• Alteration to the Members’ Interest provisions; and
  • Changes to require all bills, not just government bills, to have a statement of legislative competence.

13. Finally, the Scotland Bill also proposes a number of other provisions, as set out below—

  • A clause to enable certain provisions within a Bill agreed by the Scottish Parliament to be referred to the UK Supreme Court for its consideration without affecting the remainder of the Bill (NB. the intergovernmental deal affects this provision);
  • The creation of a mechanism to allow the temporary grant of legislative competence to the Scottish Parliament so as to allow, by agreement, legislation on reserved matters to be pursued in the Scottish Parliament, just as the Sewel Convention allows legislation on devolved matters to be taken in the UK Parliament (NB. the intergovernmental deal affects this provision);
  • The creation of a statutory time limit for bringing proceedings under the Scotland Act alleging a breach of Convention rights by the Scottish Ministers. This also ensures that the same time limit applies regardless of whether proceedings are brought under the Scotland Act or the Human Rights Act 1998. (NB. the intergovernmental deal affects this provision)
  • Broadening of current powers allowing UK Ministers to act concurrently with Scottish Ministers to implement other international obligations on a UK-wide basis (NB. the intergovernmental deal affects this provision);
  • A clause to alter the maximum penalties which may be specified in subordinate legislation (NB. the intergovernmental deal affects this provision); and
  • Finally, there is the intention to remove acts of the Lord Advocate in his capacity as head of criminal prosecutions and investigation of deaths in Scotland that are incompatible with any rights conferred by the European Convention on Human Rights or European Community law from the ambit of section 57(2) of the Scotland Act and also the creation of a statutory right of appeal from the High Court of Justiciary sitting as a criminal appeal court to the Supreme Court in relation to matters where it is alleged that the Lord Advocate has acted incompatibly with any such Convention right or Community law to replace the existing devolution issue procedure that currently applies in such cases. (NB. the intergovernmental deal affects this provision)

CONCLUSIONS AND RECOMMENDATION

14. As highlighted above, the Committee met on 27 March to discuss the contents of the LCM. A copy of the Official Report of this meeting is available on the Committee’s webpage. Due to the fact that the Committee has already reported in some detail on its views on the Scotland Bill as it stood in advance of the agreement reached between the two Governments, this report does not contain any new detailed analysis of the Bill. However, having discussed the Scottish Government’s legislative consent memorandum and the draft motion, the Committee concludes as follows.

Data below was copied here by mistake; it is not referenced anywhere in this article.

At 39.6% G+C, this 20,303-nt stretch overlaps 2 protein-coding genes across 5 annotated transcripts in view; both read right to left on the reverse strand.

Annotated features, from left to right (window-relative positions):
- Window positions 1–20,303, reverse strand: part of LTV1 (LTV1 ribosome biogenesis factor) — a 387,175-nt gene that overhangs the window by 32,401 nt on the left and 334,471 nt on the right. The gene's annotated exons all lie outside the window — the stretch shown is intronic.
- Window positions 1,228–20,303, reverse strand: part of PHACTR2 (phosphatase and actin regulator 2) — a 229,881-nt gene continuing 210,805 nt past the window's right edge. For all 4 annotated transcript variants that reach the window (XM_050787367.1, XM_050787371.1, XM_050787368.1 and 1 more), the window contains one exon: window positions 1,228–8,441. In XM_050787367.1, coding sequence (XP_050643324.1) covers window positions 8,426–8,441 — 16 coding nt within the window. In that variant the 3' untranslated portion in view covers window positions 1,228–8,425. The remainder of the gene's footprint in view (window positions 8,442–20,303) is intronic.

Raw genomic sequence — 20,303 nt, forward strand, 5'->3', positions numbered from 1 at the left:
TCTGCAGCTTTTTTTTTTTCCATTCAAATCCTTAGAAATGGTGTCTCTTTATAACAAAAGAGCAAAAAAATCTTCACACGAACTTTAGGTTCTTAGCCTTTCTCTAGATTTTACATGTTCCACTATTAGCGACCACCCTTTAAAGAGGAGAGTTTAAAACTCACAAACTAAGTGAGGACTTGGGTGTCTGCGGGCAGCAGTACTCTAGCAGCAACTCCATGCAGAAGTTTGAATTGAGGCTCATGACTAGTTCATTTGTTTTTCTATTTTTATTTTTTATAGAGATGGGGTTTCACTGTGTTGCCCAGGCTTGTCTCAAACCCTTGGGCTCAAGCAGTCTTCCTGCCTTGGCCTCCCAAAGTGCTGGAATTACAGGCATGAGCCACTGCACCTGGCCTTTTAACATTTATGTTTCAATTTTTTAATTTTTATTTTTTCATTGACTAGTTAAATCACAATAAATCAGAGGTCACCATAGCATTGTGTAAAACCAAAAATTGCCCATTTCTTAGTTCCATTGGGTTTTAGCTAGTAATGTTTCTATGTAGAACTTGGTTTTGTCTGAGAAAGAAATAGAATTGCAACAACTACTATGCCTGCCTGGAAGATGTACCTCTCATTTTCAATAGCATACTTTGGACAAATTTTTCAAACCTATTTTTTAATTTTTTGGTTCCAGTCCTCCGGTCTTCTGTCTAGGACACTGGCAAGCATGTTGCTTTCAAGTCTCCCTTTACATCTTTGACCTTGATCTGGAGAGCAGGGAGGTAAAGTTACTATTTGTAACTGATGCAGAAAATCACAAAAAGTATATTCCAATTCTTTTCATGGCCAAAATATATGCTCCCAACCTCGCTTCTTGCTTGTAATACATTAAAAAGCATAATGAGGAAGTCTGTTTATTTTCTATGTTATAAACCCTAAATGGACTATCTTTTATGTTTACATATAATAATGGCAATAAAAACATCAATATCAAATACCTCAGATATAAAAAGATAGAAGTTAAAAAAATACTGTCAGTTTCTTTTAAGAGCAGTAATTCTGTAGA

15. The Committee welcomes the discussions that have taken place between the two Governments following the publication of our report. We are pleased that an agreement has been reached which, subject to final agreements by both Parliaments, will see the Scotland Bill being passed.

16. A majority of the Committee (Linda Fabiani, John Mason, Nigel Don, Adam Ingram and George Adam) welcomes the new changes that will now be made to the Scotland Bill but is disappointed that the UK Government has not been prepared to make further changes in line with the Committee’s recommendations. The majority of the Committee agree that the Bill is still a missed opportunity and we urge the Scottish and UK Governments to continue to discuss these matters and deliver these new powers beyond the passage of the Scotland Bill.

17. A minority of the Committee (Richard Baker, James Kelly, David McLetchie and Willie Rennie) also welcomes these new changes and believes that the Scotland Bill represents a step change in the fiscal powers and financial accountability of this Parliament. They believe that the Bill provides the right package of measures to be transferred to the Scottish Parliament at this stage of devolution.4

18. All of the Committee notes the contents of the Legislative Consent Memorandum and a majority recommends that the Parliament gives its consent to the legislative consent motion on the Scotland Bill. One member of the Committee (Alison Johnstone) makes no recommendation to Parliament on the issue of consent.

ANNEXE A: EXTRACT FROM THE MINUTE

1st Meeting, 2012 (Session 4)

Tuesday 27 March 2012

Present:

George Adam (Committee Substitute) Richard Baker
Nigel Don
Linda Fabiani (Convener)
Adam Ingram
Alison Johnstone
James Kelly (Deputy Convener) John Mason
David McLetchie Willie Rennie

Apologies were received from Stewart Maxwell, Joan McAlpine.

The meeting opened at 3.03 pm.

1. Decision on taking business in private: The Committee agreed to take item 3 in private.

2. Scotland Bill (UK Parliament legislation): The Committee considered the legislative consent memorandum lodged by Bruce Crawford MSP (LCM(S4) 8.1).

3. Report on the legislative consent memorandum (in private): The Committee considered and agreed a draft report on the Scottish Government's legislative consent memorandum.

The meeting closed at 3.40 pm.


Footnotes:

1 A copy of the Scotland Bill, explanatory notes etc. are available at: http://services.parliament.uk/bills/2010-11/scotland.html

2 1st Report, 2011 (Session 4): Report on the Scotland Bill. Available at: http://www.scottish.parliament.uk/parliamentarybusiness/CurrentCommittees/45318.aspx

3 Scotland Bill Committee, 1st Meeting, 27 March 2012

4 Two members of this view (Richard Baker and James Kelly) believe that it would also have been beneficial if powers over air passenger duty had been devolved and limits on borrowing powers set out in the Bill extended. Nevertheless they believe the Bill generally provides the right package of measures to be transferred to the Scottish Parliament at this stage of devolution.